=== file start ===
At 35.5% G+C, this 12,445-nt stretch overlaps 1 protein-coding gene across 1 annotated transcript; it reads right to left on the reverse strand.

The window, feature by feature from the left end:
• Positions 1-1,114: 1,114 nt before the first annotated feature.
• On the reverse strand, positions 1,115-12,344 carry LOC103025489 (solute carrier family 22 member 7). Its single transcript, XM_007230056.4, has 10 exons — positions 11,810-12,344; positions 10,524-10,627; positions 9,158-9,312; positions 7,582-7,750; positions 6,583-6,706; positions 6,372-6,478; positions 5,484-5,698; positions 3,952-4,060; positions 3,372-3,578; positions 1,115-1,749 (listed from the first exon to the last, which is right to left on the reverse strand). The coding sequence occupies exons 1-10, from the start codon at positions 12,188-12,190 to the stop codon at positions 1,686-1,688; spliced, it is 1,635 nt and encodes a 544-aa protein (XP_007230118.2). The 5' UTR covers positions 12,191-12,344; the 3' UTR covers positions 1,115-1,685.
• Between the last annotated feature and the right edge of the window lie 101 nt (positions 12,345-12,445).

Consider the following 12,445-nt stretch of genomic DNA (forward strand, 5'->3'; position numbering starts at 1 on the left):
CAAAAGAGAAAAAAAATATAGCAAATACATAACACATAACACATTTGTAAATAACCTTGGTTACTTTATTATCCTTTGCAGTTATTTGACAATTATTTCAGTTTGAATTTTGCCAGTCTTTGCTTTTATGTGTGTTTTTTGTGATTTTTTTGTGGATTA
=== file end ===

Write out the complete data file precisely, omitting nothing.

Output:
At 35.5% G+C, this 12,445-nt stretch overlaps 1 protein-coding gene across 1 annotated transcript; it reads right to left on the reverse strand.

The window, feature by feature from the left end:
• Positions 1-1,114: 1,114 nt before the first annotated feature.
• On the reverse strand, positions 1,115-12,344 carry LOC103025489 (solute carrier family 22 member 7). Its single transcript, XM_007230056.4, has 10 exons — positions 11,810-12,344; positions 10,524-10,627; positions 9,158-9,312; positions 7,582-7,750; positions 6,583-6,706; positions 6,372-6,478; positions 5,484-5,698; positions 3,952-4,060; positions 3,372-3,578; positions 1,115-1,749 (listed from the first exon to the last, which is right to left on the reverse strand). The coding sequence occupies exons 1-10, from the start codon at positions 12,188-12,190 to the stop codon at positions 1,686-1,688; spliced, it is 1,635 nt and encodes a 544-aa protein (XP_007230118.2). The 5' UTR covers positions 12,191-12,344; the 3' UTR covers positions 1,115-1,685.
• Between the last annotated feature and the right edge of the window lie 101 nt (positions 12,345-12,445).

Consider the following 12,445-nt stretch of genomic DNA (forward strand, 5'->3'; position numbering starts at 1 on the left):
CAAAAGAGAAAAAAAATATAGCAAATACATAACACATAACACATTTGTAAATAACCTTGGTTACTTTATTATCCTTTGCAGTTATTTGACAATTATTTCAGTTTGAATTTTGCCAGTCTTTGCTTTTATGTGTGTTTTTTGTGATTTTTTTGTGGATTA